Shall he, whose ancient patriarchal race
To mighty Nimrod in one line we trace,
In solemn conclave sit, devoid of thought,
And poll for points of faith his trusty vote!
Be summon'd to his stall in time of need,
And with his casting suffrage fix a creed!
Shall he in robes on stated days appear.
And English heretics curse once a year!
Garnet and Faux shall he with prayers invoke,
And beg that Smithfield piles once more may smoke!
Forbid it, Heaven! my soul, to fury wrought,
Turns almost Hanoverian at the thought.
From James and Rome I feel my heart decline,
And fear, O Brunswick, 'twill be wholly thine;
Yet still his share thy rival will contest,
And still the double claim divides my breast.
The fate of James with pitying eyes I view,
And wish my homage were not Brunswick's due:
To James my passion and my weakness guide,
But reason sways me to the victor's side.
Though griev'd I speak it, let the truth appear!
You know my language, and my heart, sincere.
In vain did falsehood his fair fame disgrace:
What force had falsehood when he show'd his face!
In vain to war our boastful clans were led
Heaps driv'n on heaps, in the dire shock they fled:
France shuns his wrath, nor raises to our shame
A second Dunkirk in another name:
In Britain's funds their wealth all Europe throws,
And up the Thames the world's abundance flows:
Spite of feign'd fears and artificial cries,
The pious town sees fifty churches rise:
The hero triumphs as his worth is known,
And sits more firmly on his shaken throne.
To my sad thought no beam of hope appears
Through the long prospect of succeeding years.
The son, aspiring to his father's fame,
Shows all his sire: another and the same.
He, blest in lovely Carolina's arms,
To future ages propagates her charms :
With pain and joy at strife, I often trace
The mingled parents in each daughter's face;
Half sickening at the sight, too well I spy
The father's spirit through the mother's eye:
In vain new thoughts of rage I entertain,
And strive to hate their innocence in vain.
O princess! happy by thy foes confest!
Blest in thy husband! in thy children blest!
As they from thee, from them new beauties born,
While Europe lasts, shall Europe's thrones adorn.
Transplanted to each court, in times to come,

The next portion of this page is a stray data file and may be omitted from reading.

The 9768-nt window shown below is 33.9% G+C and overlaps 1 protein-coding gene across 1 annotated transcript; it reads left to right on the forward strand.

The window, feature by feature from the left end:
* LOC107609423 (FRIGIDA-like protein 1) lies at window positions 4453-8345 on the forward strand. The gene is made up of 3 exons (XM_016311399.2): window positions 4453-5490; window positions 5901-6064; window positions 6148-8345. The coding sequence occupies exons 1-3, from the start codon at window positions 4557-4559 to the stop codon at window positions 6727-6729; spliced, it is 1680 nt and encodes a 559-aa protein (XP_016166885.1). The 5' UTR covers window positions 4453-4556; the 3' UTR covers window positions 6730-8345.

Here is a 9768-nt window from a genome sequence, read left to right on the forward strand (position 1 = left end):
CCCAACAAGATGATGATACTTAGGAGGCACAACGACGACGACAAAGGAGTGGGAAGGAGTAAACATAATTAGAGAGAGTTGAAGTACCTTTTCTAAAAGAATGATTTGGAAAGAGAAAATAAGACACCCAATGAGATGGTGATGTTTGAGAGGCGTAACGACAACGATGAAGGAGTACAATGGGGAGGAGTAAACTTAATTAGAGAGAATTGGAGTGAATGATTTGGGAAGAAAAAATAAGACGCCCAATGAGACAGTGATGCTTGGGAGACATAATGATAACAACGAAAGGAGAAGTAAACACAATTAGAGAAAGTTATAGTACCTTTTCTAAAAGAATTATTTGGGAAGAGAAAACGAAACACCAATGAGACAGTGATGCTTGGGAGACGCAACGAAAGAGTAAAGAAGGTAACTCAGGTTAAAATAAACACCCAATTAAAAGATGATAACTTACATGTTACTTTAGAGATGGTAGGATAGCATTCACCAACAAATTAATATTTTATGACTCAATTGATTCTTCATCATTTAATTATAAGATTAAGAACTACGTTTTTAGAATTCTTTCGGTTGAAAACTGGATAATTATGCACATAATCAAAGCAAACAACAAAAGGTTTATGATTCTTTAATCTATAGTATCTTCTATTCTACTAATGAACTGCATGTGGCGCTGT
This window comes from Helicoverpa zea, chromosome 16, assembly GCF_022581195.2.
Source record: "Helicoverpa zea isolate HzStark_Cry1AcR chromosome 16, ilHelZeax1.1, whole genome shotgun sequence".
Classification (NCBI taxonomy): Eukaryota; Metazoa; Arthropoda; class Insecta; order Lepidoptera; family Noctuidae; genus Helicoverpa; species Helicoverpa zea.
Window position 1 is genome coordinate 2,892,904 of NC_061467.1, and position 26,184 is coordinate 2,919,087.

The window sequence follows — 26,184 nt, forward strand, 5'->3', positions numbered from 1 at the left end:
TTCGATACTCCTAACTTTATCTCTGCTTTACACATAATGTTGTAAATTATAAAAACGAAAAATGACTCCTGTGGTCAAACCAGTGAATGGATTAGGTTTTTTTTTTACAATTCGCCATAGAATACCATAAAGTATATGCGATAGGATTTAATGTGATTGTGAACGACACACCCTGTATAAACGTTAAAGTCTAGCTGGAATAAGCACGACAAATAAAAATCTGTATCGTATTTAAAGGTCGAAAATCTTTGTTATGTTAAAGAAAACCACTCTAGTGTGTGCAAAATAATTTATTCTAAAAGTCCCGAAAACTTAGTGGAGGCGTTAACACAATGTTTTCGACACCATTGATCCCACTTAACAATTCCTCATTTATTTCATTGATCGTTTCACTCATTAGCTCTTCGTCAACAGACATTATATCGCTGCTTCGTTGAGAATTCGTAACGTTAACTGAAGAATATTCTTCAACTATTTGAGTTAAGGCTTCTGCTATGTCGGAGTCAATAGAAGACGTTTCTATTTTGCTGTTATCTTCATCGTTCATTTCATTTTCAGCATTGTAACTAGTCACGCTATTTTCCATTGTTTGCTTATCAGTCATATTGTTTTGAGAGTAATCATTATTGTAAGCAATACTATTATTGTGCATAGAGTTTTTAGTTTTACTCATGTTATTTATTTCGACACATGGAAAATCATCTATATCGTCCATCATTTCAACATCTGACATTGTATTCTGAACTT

Thy smile celestial and unfading bloom,
Great Austria's sons with softer lines shall grace,
And smooth the frowns of Bourbon's haughty race.
The fair descendants of thy sacred bed,
Wide-branching o'er the western world, shall spread
Like the fam'd Banian tree, whose pliant shoot
To earthward bending of itself takes root,
Till, like their mother plant, ten thousand stand
In verdant arches on the fertile land;
Beneath her shade the tawny Indians rove,
Or hunt, at large, through the wide echoing grove.
O thou, to whom these mournful lines I send,
My promis'd husband, and my dearest friend;
Since Heaven appoints this favor'd race to reign,
And blood has drench'd the Scottish fields in vain ;
Must I be wretched, and thy flight partake?
Or wilt not thou, for thy lov'd Chloe's sake,
Tir'd out at length, submit to fate's decree?
If not to Brunswick, O return to me!
Prostrate before the victor's mercy bend:
What spares whole thousands, may to thee extend.
Should blinded friends thy doubtful conduct blame,
Great Brunswick's virtue shall secure thy fame :
Say these invite thee to approach his throne,
And own the monarch Heaven vouchsafes to own:
The world, convinc'd, thy reasons will approve;
Say this to them; but swear to me 'twas love.
AN ODE INSCRIBED TO THE EARL OF SUNDERLAND,
THOU Dome, where Edward first enroll'd His red-cross knights and barons bold, Whose vacant seats, by Virtue bought, Ambitious emperors have sought:
Where Britain's foremost names are found,
In peace belov'd, in war renown'd,
Who made the hostile nations moan,